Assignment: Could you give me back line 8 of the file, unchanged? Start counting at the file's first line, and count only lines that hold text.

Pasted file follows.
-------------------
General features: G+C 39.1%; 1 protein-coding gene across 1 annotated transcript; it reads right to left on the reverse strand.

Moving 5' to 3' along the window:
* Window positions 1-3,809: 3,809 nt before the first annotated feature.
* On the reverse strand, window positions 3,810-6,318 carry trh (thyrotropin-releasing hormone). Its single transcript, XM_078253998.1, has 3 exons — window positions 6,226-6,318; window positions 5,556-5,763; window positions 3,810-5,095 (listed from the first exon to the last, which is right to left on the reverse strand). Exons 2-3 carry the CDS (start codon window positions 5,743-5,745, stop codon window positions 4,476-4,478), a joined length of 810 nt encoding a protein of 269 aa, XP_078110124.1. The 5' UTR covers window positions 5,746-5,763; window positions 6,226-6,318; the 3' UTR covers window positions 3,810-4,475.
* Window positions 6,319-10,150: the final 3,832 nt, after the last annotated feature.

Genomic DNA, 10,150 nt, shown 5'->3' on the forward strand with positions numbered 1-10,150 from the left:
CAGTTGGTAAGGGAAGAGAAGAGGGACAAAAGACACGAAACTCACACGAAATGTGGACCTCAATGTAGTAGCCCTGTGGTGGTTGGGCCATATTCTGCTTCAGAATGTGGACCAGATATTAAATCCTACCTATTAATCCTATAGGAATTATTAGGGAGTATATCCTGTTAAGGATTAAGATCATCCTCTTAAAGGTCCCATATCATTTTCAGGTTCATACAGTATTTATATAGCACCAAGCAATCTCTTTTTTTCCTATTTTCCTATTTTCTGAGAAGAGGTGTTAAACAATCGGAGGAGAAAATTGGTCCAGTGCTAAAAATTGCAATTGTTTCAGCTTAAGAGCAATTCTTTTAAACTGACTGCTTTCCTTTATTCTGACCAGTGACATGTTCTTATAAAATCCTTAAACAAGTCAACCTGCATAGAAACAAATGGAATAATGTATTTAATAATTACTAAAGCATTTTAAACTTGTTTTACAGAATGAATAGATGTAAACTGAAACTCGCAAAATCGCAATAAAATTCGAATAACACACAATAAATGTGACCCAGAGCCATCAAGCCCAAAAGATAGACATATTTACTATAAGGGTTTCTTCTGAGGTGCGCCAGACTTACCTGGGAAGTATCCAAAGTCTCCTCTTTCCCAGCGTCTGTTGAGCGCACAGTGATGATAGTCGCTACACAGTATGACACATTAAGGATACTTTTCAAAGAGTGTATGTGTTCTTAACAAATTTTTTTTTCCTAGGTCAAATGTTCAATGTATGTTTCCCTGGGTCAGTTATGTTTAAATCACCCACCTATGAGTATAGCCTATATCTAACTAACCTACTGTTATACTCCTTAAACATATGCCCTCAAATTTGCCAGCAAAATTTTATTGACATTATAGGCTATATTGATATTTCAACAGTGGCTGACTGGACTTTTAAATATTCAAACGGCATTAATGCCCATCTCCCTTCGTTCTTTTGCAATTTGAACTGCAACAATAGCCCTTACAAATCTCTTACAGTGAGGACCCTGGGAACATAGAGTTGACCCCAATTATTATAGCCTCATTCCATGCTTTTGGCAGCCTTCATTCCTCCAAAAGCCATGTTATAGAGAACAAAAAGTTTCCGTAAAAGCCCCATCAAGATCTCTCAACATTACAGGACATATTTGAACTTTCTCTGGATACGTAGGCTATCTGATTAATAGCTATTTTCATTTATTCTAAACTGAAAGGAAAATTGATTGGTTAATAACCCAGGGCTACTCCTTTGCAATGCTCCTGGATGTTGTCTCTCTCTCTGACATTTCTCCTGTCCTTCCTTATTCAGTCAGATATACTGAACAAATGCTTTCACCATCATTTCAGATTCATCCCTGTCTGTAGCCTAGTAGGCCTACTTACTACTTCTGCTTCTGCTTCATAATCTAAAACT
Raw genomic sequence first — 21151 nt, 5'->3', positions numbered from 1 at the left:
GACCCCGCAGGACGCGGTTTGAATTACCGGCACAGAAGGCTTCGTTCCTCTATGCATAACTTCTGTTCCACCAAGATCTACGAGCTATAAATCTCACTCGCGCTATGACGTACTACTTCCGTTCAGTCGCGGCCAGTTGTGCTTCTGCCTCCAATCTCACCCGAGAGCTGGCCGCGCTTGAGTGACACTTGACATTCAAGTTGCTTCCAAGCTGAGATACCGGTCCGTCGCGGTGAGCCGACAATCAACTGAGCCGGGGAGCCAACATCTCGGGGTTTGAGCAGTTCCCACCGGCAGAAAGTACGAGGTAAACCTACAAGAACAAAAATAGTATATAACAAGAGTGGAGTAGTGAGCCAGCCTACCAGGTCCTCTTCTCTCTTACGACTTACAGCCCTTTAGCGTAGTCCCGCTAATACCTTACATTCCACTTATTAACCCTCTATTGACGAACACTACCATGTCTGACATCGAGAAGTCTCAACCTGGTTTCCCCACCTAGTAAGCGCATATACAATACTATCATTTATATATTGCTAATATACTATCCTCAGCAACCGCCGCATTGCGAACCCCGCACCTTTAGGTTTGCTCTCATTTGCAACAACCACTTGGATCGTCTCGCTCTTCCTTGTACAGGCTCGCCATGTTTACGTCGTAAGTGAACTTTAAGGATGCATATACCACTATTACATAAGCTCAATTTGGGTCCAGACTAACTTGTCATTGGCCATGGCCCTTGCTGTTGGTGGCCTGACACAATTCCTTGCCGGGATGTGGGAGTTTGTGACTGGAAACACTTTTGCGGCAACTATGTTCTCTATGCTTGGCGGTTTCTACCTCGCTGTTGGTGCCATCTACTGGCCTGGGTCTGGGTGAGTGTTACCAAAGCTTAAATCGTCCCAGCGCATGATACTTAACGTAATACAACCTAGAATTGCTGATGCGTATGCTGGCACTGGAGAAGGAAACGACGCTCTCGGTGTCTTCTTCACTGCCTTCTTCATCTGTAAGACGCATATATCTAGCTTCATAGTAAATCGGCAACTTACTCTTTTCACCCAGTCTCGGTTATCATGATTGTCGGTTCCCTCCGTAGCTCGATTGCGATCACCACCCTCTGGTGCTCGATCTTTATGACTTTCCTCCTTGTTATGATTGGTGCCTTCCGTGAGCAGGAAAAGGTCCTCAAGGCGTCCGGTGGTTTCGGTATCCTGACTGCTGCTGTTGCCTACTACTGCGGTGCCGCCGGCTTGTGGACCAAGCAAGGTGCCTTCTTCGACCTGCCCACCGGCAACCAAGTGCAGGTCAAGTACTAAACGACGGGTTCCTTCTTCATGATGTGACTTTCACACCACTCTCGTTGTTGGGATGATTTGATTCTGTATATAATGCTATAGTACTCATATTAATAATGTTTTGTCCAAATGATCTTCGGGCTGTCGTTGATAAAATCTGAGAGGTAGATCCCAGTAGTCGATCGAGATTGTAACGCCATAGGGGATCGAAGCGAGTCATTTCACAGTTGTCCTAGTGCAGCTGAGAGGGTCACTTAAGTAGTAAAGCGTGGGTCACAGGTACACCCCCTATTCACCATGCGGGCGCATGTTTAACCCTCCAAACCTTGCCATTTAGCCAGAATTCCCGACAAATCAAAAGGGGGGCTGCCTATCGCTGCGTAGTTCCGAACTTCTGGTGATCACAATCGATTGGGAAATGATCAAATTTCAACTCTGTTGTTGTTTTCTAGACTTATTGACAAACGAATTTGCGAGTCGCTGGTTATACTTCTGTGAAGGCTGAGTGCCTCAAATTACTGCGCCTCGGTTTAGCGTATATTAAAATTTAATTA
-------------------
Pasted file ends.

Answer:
Raw genomic sequence first — 21151 nt, 5'->3', positions numbered from 1 at the left: